Proportion of existing health facilities in hazard‐prone areas that have been assessed and
improved in terms of safety, security, and preparedness as well as for access to clean energy and
water supplies, daily and in emergencies;
Proportion of new health facilities built in compliance with building codes and standards to
withstand hazards, and with access to clean energy and water supplies, daily and in emergencies.
3. Expanded indicators
National health emergency risk management programmes
Number of countries with a national programme for all‐hazards that includes a multi‐disciplinary
health emergency risk management coordination body and regular budget with an emphasis on
Health services for disasters (health coverage indicator)
Average population per health unit (primary health care facilities offering general health services)
by administrative unit or country (benchmark for this indicator is <10 000 people per unit); 12,13
International health regulations
Proportion of countries complying with International Health Regulations (2005).14
Members of the population are connected to one another and work together so they are able to:
function and sustain critical systems, even under stress;
adapt to changes in the physical, social, or economic environment;
be self‐reliant if external resources are limited or cut off; and
learn from experience to improve over time.15
4. Added value of these health indicators
These indicators explicitly recognize human health as a priority of disaster risk management,
including as part of prevention, preparedness, and response for disasters. These indicators highlight
the role of the health sector while supporting incorporation of disaster‐related health programmes
into national strategies, performance measures, and resource allocation to health services in
emergencies. Disaster risk management strategies should incorporate indicators that reflect the
overall availability of health services and health coverage during emergencies.
Resolution 64.10. Strengthening national health emergency and disaster management capacities and resilience of health
systems. In: Sixty‐fourth World Health Assembly, Geneva, 16‐24 May 2011. Geneva, World Health Organization, 2011.
Risk reduction and emergency preparedness: WHO six‐year strategy for the health sector and community capacity
development. Geneva, World Health Organization, 2007
Health Resources Availability Mapping System (HeRAMS): approach & roles and responsibilities of the cluster. Geneva,
World Health Organization, 2009.
The SPHERE Handbook: humanitarian charter and minimum standards in humanitarian response. Geneva, The Sphere
Note: While the implementation of IHR is not a comprehensive indicator for disasters, implementation of IHR and the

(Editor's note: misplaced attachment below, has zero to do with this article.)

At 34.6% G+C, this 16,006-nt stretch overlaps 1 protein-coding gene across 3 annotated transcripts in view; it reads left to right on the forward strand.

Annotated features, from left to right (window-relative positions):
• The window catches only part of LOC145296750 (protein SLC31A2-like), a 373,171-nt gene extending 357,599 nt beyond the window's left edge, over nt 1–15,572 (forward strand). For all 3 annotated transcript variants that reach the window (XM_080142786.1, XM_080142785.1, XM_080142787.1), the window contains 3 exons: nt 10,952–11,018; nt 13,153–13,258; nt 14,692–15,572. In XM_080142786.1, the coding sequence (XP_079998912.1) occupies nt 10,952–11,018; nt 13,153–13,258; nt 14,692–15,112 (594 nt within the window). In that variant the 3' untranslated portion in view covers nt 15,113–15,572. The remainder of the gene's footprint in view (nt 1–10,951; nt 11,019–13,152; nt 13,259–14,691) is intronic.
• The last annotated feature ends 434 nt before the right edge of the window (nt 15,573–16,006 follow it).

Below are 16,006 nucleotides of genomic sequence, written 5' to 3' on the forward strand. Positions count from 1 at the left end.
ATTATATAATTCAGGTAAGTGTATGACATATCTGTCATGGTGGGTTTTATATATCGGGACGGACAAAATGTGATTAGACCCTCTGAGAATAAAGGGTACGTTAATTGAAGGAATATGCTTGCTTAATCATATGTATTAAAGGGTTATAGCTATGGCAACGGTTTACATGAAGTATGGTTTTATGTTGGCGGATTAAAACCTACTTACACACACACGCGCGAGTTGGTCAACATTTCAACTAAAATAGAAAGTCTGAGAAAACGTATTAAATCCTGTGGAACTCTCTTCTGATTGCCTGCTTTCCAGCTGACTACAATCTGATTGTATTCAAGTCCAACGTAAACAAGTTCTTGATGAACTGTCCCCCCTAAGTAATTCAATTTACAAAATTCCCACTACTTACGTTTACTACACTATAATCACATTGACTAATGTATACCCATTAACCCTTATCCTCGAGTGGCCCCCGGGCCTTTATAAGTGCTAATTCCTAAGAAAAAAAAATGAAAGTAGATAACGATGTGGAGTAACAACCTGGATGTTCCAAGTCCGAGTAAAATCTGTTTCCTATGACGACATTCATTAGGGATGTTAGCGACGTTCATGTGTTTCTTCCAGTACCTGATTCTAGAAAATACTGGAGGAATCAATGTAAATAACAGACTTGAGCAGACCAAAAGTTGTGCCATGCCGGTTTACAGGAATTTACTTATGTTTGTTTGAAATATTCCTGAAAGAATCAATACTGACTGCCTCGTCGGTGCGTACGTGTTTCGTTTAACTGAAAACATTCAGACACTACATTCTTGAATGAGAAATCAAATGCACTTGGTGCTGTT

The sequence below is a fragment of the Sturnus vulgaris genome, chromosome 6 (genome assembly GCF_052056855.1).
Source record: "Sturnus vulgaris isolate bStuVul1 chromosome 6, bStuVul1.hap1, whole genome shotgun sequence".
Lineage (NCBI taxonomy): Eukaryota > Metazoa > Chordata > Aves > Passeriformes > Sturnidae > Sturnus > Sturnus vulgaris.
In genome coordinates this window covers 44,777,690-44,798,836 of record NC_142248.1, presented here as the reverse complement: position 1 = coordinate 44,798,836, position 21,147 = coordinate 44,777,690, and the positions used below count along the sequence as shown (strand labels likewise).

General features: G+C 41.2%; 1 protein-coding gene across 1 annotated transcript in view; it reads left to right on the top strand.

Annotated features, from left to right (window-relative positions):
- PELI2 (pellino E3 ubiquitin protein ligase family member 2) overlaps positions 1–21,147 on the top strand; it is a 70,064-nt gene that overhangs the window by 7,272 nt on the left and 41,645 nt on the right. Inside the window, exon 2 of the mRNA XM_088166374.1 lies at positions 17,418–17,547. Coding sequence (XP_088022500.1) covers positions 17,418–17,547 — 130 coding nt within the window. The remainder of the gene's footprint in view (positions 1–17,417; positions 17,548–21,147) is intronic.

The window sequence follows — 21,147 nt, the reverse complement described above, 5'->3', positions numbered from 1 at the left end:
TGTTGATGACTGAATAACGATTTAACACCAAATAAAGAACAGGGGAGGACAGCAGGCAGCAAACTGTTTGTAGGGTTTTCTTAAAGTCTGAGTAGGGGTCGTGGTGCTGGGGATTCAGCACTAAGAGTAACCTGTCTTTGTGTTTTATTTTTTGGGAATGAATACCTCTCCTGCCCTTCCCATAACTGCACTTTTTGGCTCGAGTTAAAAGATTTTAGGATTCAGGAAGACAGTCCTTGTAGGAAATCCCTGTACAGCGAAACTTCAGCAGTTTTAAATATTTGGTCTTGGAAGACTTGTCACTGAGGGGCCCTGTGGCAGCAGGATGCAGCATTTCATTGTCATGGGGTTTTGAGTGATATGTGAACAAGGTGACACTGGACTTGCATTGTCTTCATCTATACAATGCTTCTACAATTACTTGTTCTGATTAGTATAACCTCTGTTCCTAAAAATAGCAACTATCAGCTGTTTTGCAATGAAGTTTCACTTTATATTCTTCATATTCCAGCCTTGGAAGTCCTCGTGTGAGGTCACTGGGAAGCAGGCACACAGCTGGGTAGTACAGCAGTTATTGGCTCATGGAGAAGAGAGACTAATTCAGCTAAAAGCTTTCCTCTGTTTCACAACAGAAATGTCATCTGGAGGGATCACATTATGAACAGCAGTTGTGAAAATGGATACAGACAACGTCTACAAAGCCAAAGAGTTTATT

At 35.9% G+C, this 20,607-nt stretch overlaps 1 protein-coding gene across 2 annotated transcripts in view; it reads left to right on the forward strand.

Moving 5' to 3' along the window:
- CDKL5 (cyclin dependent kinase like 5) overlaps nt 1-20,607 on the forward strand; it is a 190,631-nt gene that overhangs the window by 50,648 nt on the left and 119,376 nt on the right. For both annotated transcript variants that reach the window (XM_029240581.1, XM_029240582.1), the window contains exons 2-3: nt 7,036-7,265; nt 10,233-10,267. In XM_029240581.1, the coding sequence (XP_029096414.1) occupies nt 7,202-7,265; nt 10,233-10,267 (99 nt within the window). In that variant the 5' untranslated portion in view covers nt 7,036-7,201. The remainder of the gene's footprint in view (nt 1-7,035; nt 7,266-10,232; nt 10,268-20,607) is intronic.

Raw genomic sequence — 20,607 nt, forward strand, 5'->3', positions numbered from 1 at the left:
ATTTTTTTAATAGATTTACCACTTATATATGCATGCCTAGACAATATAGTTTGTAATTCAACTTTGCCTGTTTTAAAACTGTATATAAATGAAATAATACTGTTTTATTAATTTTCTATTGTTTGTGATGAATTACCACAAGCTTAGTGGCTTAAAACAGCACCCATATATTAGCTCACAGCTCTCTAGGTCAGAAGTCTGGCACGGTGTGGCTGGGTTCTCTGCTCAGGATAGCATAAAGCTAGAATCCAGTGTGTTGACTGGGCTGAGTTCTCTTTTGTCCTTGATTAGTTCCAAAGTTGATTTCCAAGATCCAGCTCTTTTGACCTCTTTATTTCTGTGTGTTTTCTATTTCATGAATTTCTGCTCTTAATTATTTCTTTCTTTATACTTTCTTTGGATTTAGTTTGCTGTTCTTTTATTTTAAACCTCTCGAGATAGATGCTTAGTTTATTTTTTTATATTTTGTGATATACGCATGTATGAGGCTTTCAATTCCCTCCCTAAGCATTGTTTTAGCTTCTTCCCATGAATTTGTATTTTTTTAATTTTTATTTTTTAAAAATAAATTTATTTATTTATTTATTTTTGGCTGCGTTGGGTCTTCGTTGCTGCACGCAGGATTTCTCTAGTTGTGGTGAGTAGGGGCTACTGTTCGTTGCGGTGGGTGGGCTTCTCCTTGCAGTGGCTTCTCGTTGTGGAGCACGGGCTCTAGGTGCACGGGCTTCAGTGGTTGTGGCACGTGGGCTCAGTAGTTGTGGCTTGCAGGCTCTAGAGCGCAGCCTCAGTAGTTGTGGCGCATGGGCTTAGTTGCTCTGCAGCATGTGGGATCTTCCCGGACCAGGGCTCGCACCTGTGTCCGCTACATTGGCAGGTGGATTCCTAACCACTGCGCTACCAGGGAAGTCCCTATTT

development of associated core capacities are a strong health sector contribution to disaster management and sustainable
development. International health regulations (2005), 2nd Edition. Geneva, World Health Organization, 2005.
Arbon P. Building resilient communities. Torrens Resilience Institute, April 2012
5. Feasibility of data reporting
Risk assessments and disaster‐related data on deaths, disease, and disabilities
To accurately track impacts and trends, data on disaster impacts needs to be collected using
more robust systematic methodologies.
Global health statistics for mortality/morbidity impacts from disasters needs strengthening.16
Analysis of health vulnerabilities and needs for capacity‐building should be strengthened in risk
assessments (including the UNISDR Global Assessment Report) and economic analyses.17
A global research strategy for disaster health would help address the deficiencies in data and
evidence on disaster risks and interventions.
WHO collects data and provides reports on national health emergency risk management
programmes, implementation of safer hospitals programmes, 18 and implementation of the
International Health Regulations.19 In terms of availability of health services during disasters, data
sources are the Ministries of Health and the international health clusters in humanitarian
6. Cross‐cutting issues for further consideration
While some countries such as Bangladesh, Cuba, Indonesia, Mozambique, Oman, Philippines, and
Turkey have strengthened their capacity for disaster risk management, other countries have weak
health and disaster management systems, lack access to resources and know‐how, and are
experiencing continued insecurity due to conflict.
Linkages with other sector policies and themes in Rio+20
A focus on disaster risk management and health is needed by all thematic areas addressed at Rio+20
to show the linkages between disaster management and other aspects of sustainable development.
For instance, development policies need to adopt strategies and codes for land use, buildings, and
infrastructure that are resilient to disasters.
Extremely limited funding is available from national and international sources for building capacities
for emergency risk management programmes in countries that are most at risk of disaster. Hazards
affect different groups of people in different ways. For instance, in many types of disasters and
conflicts, women and girls face risks related to sexual assault and other forms of violence while
traditions and conditions may hamper their ability to protect themselves (e.g. type of clothing, an
inability to swim, pregnancy, etc.). Thus, reporting on the health indicators for disaster management
programmes needs to be differentiated to take account of variance in vulnerabilities, resilience, and
response capacities related to not only gender but also socio‐economic factors, age, disability,
mobility, social isolation, and ethnicity.
This expert consultation was co-sponsored and supported by the
National Institute of Environmental Health Sciences, USA.
The statements, opinions or conclusions contained herein do not necessarily represent the statements, opinions
or conclusions of NIEHS, NIH or the United States government.
WHO World Health Statistics and WHO Global Burden of Disease reporting data.
UNISDR Global Assessment Report 2011: revealing risk, redefining development . Geneva, United Nations Strategy for
Disaster Reduction, 2011 (http://www.preventionweb.net/english/hyogo/gar/2011/en/home/index.html).
Proceedings. In: 3rd Session of the Global Platform for Disaster Risk Reduction and World Reconstruction Conference,
Geneva, 8‐13 May, 2011. Geneva, United Nations Strategy for Disaster Reduction, 2011
Checklist and indicators for monitoring progress in the development of IHR core capacities in States Parties. Geneva,
World Health Organization, 2010.